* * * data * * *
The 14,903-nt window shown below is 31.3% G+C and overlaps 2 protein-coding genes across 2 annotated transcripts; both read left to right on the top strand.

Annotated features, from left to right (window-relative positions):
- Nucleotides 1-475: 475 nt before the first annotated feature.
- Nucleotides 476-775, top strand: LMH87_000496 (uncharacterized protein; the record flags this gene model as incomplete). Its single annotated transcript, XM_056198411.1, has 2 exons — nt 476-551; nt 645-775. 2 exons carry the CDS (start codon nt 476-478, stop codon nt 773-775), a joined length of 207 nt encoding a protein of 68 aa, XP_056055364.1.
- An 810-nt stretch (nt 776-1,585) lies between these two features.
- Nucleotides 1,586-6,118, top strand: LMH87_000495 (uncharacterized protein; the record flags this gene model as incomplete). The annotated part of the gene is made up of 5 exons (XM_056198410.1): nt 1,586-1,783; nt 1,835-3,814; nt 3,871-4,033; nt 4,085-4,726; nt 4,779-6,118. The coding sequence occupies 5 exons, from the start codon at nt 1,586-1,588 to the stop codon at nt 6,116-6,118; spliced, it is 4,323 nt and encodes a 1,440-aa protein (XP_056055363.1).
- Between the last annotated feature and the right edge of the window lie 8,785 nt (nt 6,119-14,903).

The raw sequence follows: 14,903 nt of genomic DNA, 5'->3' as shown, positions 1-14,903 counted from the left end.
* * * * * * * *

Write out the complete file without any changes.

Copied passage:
The 14,903-nt window shown below is 31.3% G+C and overlaps 2 protein-coding genes across 2 annotated transcripts; both read left to right on the top strand.

Annotated features, from left to right (window-relative positions):
- Nucleotides 1-475: 475 nt before the first annotated feature.
- Nucleotides 476-775, top strand: LMH87_000496 (uncharacterized protein; the record flags this gene model as incomplete). Its single annotated transcript, XM_056198411.1, has 2 exons — nt 476-551; nt 645-775. 2 exons carry the CDS (start codon nt 476-478, stop codon nt 773-775), a joined length of 207 nt encoding a protein of 68 aa, XP_056055364.1.
- An 810-nt stretch (nt 776-1,585) lies between these two features.
- Nucleotides 1,586-6,118, top strand: LMH87_000495 (uncharacterized protein; the record flags this gene model as incomplete). The annotated part of the gene is made up of 5 exons (XM_056198410.1): nt 1,586-1,783; nt 1,835-3,814; nt 3,871-4,033; nt 4,085-4,726; nt 4,779-6,118. The coding sequence occupies 5 exons, from the start codon at nt 1,586-1,588 to the stop codon at nt 6,116-6,118; spliced, it is 4,323 nt and encodes a 1,440-aa protein (XP_056055363.1).
- Between the last annotated feature and the right edge of the window lie 8,785 nt (nt 6,119-14,903).

The raw sequence follows: 14,903 nt of genomic DNA, 5'->3' as shown, positions 1-14,903 counted from the left end.